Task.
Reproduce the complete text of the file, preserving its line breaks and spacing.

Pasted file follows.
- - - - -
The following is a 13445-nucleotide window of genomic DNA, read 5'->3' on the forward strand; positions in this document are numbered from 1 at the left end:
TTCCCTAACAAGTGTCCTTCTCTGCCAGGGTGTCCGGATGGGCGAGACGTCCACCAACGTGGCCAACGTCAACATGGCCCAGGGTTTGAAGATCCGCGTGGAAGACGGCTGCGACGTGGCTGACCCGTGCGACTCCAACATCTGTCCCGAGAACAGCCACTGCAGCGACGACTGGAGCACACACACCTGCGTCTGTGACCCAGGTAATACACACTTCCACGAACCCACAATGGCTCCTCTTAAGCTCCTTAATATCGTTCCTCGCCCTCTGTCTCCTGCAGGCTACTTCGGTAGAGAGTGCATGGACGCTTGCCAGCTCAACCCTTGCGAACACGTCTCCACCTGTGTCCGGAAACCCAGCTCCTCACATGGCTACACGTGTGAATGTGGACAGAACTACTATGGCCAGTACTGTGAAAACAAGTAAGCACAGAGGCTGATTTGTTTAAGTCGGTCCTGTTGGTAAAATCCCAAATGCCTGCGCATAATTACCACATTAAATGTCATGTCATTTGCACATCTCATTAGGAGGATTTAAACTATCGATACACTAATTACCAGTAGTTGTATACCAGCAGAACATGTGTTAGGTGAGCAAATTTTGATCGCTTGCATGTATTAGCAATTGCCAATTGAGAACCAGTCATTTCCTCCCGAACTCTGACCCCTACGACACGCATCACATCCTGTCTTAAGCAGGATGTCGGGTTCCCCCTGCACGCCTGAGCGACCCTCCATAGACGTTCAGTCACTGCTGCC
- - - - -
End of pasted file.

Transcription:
The following is a 13445-nucleotide window of genomic DNA, read 5'->3' on the forward strand; positions in this document are numbered from 1 at the left end:
TTCCCTAACAAGTGTCCTTCTCTGCCAGGGTGTCCGGATGGGCGAGACGTCCACCAACGTGGCCAACGTCAACATGGCCCAGGGTTTGAAGATCCGCGTGGAAGACGGCTGCGACGTGGCTGACCCGTGCGACTCCAACATCTGTCCCGAGAACAGCCACTGCAGCGACGACTGGAGCACACACACCTGCGTCTGTGACCCAGGTAATACACACTTCCACGAACCCACAATGGCTCCTCTTAAGCTCCTTAATATCGTTCCTCGCCCTCTGTCTCCTGCAGGCTACTTCGGTAGAGAGTGCATGGACGCTTGCCAGCTCAACCCTTGCGAACACGTCTCCACCTGTGTCCGGAAACCCAGCTCCTCACATGGCTACACGTGTGAATGTGGACAGAACTACTATGGCCAGTACTGTGAAAACAAGTAAGCACAGAGGCTGATTTGTTTAAGTCGGTCCTGTTGGTAAAATCCCAAATGCCTGCGCATAATTACCACATTAAATGTCATGTCATTTGCACATCTCATTAGGAGGATTTAAACTATCGATACACTAATTACCAGTAGTTGTATACCAGCAGAACATGTGTTAGGTGAGCAAATTTTGATCGCTTGCATGTATTAGCAATTGCCAATTGAGAACCAGTCATTTCCTCCCGAACTCTGACCCCTACGACACGCATCACATCCTGTCTTAAGCAGGATGTCGGGTTCCCCCTGCACGCCTGAGCGACCCTCCATAGACGTTCAGTCACTGCTGCC